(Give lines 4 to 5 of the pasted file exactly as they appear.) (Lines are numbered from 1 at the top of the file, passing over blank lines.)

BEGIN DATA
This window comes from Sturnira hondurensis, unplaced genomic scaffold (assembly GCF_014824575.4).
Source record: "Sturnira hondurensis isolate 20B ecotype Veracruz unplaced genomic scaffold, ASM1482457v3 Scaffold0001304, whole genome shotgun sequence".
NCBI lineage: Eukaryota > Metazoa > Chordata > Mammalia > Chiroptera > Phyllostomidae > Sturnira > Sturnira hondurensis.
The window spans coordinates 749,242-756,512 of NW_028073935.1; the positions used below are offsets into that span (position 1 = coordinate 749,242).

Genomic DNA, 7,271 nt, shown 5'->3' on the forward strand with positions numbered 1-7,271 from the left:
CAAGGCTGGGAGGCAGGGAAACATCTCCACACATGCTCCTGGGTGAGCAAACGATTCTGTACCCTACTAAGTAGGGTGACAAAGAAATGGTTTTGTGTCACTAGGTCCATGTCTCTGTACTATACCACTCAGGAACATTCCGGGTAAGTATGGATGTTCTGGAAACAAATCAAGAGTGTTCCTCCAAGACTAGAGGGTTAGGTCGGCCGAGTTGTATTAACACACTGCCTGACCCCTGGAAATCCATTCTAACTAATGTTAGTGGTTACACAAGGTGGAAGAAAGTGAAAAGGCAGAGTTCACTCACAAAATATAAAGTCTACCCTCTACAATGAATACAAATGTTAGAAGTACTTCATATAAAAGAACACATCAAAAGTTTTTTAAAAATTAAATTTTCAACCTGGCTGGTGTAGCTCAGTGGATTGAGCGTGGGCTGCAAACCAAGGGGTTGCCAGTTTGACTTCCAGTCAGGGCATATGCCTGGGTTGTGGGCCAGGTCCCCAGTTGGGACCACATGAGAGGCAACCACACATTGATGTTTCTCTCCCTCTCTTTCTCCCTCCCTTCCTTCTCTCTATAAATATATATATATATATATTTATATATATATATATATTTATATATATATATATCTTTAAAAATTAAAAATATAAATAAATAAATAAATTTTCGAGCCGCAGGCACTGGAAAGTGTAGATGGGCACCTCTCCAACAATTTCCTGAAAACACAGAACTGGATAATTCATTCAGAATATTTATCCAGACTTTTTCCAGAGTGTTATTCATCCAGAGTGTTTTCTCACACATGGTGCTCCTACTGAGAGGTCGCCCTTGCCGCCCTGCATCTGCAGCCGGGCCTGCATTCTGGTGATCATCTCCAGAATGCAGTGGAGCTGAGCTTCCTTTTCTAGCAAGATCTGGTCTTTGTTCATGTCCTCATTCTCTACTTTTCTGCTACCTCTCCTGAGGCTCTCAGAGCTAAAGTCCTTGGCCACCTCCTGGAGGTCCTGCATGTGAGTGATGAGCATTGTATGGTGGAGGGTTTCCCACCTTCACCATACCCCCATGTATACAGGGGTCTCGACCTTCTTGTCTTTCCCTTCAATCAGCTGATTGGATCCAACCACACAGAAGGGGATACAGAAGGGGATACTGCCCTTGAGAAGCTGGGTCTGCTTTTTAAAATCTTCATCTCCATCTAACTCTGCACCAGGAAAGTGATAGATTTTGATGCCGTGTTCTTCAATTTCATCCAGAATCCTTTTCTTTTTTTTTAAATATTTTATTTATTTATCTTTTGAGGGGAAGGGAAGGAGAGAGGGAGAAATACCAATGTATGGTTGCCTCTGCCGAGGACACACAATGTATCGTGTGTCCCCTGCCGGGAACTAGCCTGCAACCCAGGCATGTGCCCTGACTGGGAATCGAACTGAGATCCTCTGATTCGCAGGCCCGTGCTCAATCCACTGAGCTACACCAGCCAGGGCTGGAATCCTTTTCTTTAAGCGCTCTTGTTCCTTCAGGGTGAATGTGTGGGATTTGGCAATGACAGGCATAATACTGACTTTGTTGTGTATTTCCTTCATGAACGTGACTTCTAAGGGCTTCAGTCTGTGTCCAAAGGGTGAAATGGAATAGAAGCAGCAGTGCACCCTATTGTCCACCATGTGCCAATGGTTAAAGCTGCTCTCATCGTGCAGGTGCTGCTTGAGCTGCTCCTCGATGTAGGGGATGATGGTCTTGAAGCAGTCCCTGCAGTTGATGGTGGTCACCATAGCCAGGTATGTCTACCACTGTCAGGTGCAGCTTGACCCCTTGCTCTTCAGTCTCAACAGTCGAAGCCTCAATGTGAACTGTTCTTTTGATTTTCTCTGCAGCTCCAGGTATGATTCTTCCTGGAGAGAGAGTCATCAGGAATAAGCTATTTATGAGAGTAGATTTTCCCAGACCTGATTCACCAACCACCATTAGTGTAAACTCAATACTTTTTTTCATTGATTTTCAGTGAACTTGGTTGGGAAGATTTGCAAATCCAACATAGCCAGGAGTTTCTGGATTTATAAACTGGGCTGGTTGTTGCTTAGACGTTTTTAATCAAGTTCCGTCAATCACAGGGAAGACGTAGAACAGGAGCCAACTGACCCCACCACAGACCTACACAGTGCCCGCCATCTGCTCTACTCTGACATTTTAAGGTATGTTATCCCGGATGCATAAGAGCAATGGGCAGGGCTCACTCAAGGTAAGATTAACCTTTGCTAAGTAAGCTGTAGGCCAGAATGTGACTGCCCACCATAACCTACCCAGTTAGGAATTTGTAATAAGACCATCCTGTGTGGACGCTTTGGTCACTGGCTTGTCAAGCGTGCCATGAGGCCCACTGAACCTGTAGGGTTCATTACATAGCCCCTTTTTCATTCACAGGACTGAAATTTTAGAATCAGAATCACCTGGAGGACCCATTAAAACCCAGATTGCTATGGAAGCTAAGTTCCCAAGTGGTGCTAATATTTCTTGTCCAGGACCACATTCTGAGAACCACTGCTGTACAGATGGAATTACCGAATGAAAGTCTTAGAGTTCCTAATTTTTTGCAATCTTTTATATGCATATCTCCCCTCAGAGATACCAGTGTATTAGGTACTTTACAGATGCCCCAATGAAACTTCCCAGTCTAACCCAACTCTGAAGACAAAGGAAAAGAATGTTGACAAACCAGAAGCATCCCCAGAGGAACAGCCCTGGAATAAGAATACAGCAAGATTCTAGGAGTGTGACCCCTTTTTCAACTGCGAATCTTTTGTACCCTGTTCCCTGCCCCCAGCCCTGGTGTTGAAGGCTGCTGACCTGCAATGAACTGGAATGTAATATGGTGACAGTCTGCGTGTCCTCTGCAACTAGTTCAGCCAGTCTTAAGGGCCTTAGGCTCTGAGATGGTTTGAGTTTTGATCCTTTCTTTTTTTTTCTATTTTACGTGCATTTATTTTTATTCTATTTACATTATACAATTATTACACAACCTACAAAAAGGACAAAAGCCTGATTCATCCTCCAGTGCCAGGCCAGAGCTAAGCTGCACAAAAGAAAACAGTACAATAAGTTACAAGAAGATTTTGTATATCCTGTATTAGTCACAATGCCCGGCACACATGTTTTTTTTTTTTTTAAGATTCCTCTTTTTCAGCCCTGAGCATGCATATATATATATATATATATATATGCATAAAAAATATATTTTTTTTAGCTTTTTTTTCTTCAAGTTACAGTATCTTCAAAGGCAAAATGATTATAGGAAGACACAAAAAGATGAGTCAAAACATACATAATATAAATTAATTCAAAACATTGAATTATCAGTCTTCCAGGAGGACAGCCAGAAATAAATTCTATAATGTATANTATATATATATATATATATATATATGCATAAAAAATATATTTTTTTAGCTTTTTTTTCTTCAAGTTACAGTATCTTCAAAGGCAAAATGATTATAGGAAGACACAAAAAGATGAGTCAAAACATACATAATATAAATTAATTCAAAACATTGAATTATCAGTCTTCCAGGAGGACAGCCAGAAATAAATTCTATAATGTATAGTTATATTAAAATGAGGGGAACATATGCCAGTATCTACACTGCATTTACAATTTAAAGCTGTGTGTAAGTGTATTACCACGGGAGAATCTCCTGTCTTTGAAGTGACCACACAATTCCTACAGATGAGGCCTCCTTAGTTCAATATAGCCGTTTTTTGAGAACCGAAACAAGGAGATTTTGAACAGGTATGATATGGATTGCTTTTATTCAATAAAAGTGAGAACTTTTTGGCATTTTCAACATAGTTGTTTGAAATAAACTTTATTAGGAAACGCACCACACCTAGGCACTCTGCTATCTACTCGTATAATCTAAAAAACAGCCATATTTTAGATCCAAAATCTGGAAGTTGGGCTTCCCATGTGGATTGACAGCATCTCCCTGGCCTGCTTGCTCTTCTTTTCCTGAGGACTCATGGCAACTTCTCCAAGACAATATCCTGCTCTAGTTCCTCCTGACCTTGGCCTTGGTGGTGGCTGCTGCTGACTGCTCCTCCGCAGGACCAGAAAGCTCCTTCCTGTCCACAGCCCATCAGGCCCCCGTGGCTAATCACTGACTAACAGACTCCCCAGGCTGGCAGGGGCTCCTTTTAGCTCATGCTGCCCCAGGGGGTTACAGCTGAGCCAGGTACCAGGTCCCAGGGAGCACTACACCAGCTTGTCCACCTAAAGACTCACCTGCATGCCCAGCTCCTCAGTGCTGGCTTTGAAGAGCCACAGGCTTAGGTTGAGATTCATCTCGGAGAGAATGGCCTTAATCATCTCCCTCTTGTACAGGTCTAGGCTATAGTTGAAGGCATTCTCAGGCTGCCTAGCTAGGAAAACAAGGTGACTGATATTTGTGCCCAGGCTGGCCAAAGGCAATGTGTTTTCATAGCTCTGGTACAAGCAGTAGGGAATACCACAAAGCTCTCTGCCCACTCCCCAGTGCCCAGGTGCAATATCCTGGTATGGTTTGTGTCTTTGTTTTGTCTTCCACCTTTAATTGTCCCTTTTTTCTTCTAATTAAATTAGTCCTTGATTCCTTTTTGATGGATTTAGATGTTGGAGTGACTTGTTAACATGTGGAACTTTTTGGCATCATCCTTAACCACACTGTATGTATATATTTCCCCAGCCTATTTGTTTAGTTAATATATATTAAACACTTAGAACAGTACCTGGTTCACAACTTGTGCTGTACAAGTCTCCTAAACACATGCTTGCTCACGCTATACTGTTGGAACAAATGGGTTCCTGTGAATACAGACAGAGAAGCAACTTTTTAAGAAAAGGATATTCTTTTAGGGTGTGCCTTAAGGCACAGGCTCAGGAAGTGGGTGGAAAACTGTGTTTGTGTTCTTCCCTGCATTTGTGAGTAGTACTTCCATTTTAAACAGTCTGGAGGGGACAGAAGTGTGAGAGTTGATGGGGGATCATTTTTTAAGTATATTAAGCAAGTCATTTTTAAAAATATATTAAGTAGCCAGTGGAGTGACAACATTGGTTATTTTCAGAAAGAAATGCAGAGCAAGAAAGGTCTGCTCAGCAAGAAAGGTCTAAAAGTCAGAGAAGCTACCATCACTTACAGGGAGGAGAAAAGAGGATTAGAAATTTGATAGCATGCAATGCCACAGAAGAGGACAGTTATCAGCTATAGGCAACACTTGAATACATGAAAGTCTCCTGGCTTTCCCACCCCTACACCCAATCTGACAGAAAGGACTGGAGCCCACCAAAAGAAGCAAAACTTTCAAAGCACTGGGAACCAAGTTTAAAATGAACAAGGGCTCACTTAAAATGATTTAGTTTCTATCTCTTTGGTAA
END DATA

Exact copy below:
The window spans coordinates 749,242-756,512 of NW_028073935.1; the positions used below are offsets into that span (position 1 = coordinate 749,242).

Genomic DNA, 7,271 nt, shown 5'->3' on the forward strand with positions numbered 1-7,271 from the left: